NEW YORK, NY—It was a meeting of guitar slingers at the Bellhouse in Brooklyn. One a somber man of sardonic wit, a Scotsman schooled at the ale stained pubs of northern Britain. The other one, a Canadian born-American transplant troubadour, rock ‘n’ roll gonzo and folkie maverick playing in support of his old lady, Pegi Young, on her sophomore tour and new record, Foul Deeds, that’s a throwback to the days when the stone-eyed gents from Laurel Canyon ruled the airwaves.
Hers was a blend of early ‘70s Ronstadt and Lucinda Williams, powered by one of the finest backup bands in the land. Bassist Rick Rosas, drummer Phil Jones and keyboardist Spooner Oldham combined a century’s-worth of musicianship into a timeless flow of organic rock that her husband, the godfather of grunge, Neil Young, poked his grumbling distortion through. Trying ever so deliberately to fade into backdrop onstage in low light, stage left, Neil still commanded a presence as he powered the backup bands meandering folk rock through hoops of countrified fuzz.
Young was on the down low the entire set as he let his blond-haired wife take over. A little shaky at first they slowly morphed into a well-oiled jukebox of riffs, hooks and Pegi’s sweet vocals that took on sorrow and loss. Guitarist Kelvin Holly added a rockabilly counter to Neil’s minimalistic rumble that kept the train-a-rolling to the rhythm sections steady four-to-the-floor. Jones and Rosas, who has been Neil’s steady bassman for the past decade, kept the guitarists in check as keyboardist Oldham, who played on Neil’s 1992 gem Harvest Moon, twinkled the keys.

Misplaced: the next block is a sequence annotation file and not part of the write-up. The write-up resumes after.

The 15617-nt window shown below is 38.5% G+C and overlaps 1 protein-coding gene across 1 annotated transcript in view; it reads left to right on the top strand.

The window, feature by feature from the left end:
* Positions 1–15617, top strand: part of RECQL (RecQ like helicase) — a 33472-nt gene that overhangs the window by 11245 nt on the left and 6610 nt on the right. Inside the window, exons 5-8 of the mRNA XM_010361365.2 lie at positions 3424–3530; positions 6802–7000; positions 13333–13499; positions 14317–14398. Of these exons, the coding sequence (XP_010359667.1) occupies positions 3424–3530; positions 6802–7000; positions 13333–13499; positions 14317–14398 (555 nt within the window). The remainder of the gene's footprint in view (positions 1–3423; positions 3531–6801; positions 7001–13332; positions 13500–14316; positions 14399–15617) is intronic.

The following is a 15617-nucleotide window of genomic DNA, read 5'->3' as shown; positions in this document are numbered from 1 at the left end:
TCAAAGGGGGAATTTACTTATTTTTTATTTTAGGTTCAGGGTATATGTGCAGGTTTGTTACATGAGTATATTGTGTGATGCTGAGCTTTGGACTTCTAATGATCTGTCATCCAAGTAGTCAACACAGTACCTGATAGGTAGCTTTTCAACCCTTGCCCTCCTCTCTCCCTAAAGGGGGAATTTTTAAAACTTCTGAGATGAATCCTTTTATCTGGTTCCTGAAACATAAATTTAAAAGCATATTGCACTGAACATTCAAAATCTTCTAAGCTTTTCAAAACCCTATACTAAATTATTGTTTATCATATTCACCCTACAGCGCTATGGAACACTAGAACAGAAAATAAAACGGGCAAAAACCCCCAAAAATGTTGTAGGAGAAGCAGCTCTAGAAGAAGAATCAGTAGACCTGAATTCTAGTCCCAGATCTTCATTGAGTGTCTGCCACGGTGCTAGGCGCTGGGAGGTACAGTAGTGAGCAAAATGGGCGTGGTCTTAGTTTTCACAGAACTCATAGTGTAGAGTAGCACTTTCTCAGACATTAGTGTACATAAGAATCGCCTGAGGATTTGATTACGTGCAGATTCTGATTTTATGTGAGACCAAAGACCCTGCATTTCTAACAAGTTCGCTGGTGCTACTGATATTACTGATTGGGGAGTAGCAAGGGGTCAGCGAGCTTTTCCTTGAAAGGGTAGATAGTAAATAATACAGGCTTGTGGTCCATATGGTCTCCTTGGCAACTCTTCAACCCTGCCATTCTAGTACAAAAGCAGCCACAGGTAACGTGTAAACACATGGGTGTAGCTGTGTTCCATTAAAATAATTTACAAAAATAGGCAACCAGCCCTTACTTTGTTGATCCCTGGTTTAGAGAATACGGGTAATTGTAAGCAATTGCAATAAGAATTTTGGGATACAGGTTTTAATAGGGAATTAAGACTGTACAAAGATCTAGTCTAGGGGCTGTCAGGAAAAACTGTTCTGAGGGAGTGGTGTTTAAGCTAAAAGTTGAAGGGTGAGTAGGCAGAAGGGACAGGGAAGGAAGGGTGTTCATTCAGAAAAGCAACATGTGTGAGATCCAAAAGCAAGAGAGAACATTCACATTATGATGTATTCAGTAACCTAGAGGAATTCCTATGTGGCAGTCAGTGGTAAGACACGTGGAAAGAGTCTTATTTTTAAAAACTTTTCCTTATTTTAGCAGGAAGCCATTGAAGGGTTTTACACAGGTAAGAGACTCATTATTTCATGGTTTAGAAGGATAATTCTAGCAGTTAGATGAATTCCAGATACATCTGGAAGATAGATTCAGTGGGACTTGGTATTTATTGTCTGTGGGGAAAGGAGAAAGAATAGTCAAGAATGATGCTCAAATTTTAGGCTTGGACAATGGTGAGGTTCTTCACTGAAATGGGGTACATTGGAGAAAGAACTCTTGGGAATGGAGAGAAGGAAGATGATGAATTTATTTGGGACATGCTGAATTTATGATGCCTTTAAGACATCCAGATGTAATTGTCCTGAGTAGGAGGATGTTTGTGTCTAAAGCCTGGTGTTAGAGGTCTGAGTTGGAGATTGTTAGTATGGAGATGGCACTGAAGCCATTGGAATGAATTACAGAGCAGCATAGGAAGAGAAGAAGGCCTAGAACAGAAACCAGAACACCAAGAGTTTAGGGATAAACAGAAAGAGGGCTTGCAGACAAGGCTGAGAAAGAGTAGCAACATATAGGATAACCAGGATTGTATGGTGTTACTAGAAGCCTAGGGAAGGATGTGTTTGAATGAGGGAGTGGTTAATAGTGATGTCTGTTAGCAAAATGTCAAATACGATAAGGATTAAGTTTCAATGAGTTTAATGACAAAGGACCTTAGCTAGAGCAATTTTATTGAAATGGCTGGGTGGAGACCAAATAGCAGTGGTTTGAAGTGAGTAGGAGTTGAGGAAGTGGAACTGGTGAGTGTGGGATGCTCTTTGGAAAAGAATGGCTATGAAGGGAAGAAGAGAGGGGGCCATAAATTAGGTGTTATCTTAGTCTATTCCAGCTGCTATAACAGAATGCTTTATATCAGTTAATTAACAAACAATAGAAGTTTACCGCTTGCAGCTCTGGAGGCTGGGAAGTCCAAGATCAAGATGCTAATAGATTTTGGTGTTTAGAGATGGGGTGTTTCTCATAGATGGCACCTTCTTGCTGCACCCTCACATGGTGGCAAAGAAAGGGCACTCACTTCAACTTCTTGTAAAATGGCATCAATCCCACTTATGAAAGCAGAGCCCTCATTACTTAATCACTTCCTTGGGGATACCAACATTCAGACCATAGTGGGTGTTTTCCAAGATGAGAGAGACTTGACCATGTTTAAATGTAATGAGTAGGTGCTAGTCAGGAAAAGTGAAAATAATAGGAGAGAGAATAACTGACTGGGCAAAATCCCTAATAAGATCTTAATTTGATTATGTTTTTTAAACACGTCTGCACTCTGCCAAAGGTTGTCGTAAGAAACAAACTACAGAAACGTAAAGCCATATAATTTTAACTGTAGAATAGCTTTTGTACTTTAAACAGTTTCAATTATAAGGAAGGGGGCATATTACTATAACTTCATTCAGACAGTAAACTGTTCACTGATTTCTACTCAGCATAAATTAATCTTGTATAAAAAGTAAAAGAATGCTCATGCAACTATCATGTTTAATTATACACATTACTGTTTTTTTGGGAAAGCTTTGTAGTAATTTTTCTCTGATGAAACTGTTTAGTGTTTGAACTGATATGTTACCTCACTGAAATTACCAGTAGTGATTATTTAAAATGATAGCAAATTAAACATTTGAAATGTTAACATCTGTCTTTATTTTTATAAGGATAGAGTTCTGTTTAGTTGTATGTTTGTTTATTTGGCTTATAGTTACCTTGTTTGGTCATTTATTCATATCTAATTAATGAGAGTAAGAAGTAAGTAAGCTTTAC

Opening with “Pleasing To Me,” from her new one, the band played it like the house band at a honky tonk for their hour-plus set. Ending with “Doghouse,” an unreleased song that goes back to Young’s 1988 tour with the Bluenotes, Neil laced into some boisterous harmonica then chimed in on a few barks on the chorus’s letting his hair down on his wife’s night out with the boys.
Bert Jansch’s set showcased his stellar chops as a fingerpicking guru, taking on licks steeped in British folk. His was a brooding ode of melancholic dirges to Young’s hazy optimism. From “Black Water Slide” to “Rosemary Lanes,” Jansch evoked the dreariness of his damp homeland that went down smoky, like a scotch whisky.
Between songs he bantered on about how the songs pay homage to their authors, most of whom no longer play planet earth. He introduced “Ducking and Diving,” as a song written about troubled rocker Pete Doherty, who he did some gigs with a few years back, adding, “When you get where you’re going, you want to be someplace else.”
The woody décor, hanging chandeliers, tall ceilings and stellar draft beer menu gave the venue a bohemian barnyard vibe that both acts played off perfectly, one dark and plaintive, the other a cosmic, folksy shuffle.